Gary Lewis & the Playboys

You gotta wonder if Gary Lewis & the Playboys—looking and sounding clean-cut and 1950s-wholesome, but with a name referencing a magazine that folks in the mid-'60s would've thought signaled the end times—were proto-trolls. It's unlikely, but it's fun to imagine putting something past the morality police at the time. Almost as fun as reaching back to those selfsame simpler times when a good, clean song was also an instrument of backbeat-driven rebellion, but milkshakes and lollipops were milkshakes and lollipops (if you get my drift). And bling wasn't bling, an empty symbol of entitlement, materialism and debt dripping with the blood of slave laborers. But while diamond rings don't shine like they used to, Lewis' biggest hit, "This Diamond Ring," still distills a messy breakup into nice, clean imagery. Which, in more complicated times, is quaintly refreshing. (RH) The Egyptian Theatre, 328 Main, Park City, 8 p.m., $29-$55 ($5 more if purchased within 30 minutes of showtime),


Rasputina, Vita and the Woolf

It was during either my first or second trip to Austin, Texas, for the annual South-by-Southwest Festival that I learned about Rasputina. They were playing an in-store at Waterloo Records, where some buzzy singer-songwriter (Norah Jones or something) had also performed that year. As I saw them clad in corsets and tights, I wondered why they weren't collapsing in the hot, humid weather—especially since three out of four members were packing cellos. (This is one instance where the drummer actually had it easy.) The band proceeded to demonstrate how the cello is so much more than a droning, moaning instrument for nerds who haven't learned the joys of a good ol' Fender P-Bass. Granted, SXSW is a friendly climate for new, cool, strange music, but from the looks on everyone's sweaty faces, they'd probably never conceived of such a dynamic sound coming from that many gargantuan violins, buttressed by rock-solid drumming and complemented by Melora Creager's haunting, mellifluous vocals. And then they played a Pat Benatar cover. And here we are, 14 years later, and the band's discography includes seven studio albums, eight EPs, three live records and two compilations. A sorta-new one, titled Ether? You're Welcome, a redux of the band's 1996 debut Thanks for the Ether (Columbia), is due this winter. (RH) O.P. Rockwell, 628 Main, Park City, 7 p.m., $18-$35,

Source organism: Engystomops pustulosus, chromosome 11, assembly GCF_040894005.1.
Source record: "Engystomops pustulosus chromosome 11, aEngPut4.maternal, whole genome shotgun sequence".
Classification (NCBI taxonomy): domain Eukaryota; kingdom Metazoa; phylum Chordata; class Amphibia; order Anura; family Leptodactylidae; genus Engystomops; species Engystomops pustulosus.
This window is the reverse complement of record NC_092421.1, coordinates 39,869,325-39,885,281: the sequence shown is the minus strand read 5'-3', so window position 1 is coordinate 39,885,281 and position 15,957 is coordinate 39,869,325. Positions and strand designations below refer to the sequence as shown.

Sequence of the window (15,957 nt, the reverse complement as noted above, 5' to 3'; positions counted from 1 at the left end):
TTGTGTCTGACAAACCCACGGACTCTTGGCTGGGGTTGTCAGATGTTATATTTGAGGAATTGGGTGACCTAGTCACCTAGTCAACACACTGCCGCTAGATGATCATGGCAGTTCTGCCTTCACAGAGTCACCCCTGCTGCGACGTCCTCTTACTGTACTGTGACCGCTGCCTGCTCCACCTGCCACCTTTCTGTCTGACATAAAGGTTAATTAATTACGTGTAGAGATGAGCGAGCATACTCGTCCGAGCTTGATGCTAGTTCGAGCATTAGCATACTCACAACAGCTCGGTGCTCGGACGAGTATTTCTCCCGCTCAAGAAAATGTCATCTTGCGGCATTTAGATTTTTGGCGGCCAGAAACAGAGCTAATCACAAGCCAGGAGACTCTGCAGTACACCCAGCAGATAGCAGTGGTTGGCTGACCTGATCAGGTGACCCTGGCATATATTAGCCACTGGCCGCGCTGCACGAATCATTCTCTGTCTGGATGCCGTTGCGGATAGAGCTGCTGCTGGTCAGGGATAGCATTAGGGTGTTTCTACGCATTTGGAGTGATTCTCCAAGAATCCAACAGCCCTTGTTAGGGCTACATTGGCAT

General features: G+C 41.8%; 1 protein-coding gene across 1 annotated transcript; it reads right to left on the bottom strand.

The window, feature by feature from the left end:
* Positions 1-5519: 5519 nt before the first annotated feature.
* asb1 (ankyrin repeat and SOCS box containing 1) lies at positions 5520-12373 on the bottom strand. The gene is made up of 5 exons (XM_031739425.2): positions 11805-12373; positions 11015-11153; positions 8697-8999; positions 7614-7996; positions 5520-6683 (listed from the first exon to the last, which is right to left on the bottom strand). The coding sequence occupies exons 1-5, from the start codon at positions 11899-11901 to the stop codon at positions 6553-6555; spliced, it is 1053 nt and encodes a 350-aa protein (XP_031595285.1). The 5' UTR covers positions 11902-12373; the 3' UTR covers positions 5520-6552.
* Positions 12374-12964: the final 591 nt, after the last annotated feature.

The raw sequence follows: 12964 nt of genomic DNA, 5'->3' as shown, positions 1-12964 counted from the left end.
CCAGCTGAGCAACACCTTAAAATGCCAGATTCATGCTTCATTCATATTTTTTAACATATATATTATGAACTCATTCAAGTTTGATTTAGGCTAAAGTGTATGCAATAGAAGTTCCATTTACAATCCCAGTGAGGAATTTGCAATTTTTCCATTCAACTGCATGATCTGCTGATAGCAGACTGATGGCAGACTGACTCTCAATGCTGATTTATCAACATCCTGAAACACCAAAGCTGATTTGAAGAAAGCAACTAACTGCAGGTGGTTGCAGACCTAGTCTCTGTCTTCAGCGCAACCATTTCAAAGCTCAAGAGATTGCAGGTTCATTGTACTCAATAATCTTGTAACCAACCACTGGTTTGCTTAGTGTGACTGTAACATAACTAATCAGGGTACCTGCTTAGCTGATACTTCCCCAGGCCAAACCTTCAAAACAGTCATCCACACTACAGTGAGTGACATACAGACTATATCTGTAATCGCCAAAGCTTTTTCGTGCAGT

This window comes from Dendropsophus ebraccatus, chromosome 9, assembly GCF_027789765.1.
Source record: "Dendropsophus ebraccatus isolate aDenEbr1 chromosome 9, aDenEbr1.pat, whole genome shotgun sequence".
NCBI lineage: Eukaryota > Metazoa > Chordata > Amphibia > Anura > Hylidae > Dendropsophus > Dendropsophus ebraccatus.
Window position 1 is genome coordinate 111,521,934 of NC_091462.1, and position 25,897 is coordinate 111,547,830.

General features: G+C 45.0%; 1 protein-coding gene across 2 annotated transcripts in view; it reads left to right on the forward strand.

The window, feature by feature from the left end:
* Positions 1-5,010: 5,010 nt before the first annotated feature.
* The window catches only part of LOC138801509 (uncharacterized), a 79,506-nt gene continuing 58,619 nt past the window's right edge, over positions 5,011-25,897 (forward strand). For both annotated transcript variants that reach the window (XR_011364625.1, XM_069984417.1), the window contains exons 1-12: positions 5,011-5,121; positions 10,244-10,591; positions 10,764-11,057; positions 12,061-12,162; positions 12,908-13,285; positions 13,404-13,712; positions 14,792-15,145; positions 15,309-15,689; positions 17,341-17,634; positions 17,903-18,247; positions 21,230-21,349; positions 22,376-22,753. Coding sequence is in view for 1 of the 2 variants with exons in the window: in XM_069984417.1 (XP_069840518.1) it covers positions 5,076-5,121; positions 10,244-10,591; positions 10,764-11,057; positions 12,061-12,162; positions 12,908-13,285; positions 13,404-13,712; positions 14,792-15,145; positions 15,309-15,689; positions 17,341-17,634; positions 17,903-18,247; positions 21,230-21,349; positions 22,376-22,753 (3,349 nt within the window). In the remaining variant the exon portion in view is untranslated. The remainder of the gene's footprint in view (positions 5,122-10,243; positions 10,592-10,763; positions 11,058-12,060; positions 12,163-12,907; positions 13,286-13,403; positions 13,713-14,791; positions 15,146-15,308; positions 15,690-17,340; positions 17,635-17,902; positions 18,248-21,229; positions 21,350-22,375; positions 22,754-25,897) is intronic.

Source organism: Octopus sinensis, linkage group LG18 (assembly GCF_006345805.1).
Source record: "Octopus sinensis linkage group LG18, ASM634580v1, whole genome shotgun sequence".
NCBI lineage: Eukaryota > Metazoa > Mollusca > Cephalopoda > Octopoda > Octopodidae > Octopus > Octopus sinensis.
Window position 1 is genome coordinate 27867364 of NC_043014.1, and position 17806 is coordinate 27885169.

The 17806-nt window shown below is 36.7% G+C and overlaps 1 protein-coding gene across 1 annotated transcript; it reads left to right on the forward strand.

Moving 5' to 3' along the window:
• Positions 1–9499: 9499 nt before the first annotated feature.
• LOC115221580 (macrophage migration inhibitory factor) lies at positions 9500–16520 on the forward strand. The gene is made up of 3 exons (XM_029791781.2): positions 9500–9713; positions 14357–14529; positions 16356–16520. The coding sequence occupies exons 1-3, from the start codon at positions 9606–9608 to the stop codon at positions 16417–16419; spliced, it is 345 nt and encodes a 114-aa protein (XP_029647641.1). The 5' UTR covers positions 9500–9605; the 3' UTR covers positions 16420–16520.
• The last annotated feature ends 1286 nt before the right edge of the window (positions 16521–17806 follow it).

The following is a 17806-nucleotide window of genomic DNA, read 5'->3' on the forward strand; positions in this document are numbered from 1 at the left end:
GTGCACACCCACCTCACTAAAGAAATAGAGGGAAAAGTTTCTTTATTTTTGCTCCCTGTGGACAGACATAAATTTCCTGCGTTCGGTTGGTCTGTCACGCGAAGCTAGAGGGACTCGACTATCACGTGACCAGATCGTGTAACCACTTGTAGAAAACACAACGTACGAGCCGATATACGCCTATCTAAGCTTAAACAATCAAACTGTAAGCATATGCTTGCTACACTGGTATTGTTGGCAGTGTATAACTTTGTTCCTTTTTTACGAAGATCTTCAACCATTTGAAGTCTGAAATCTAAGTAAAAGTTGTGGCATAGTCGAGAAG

MONDAY 10.24
Tool, 3Teeth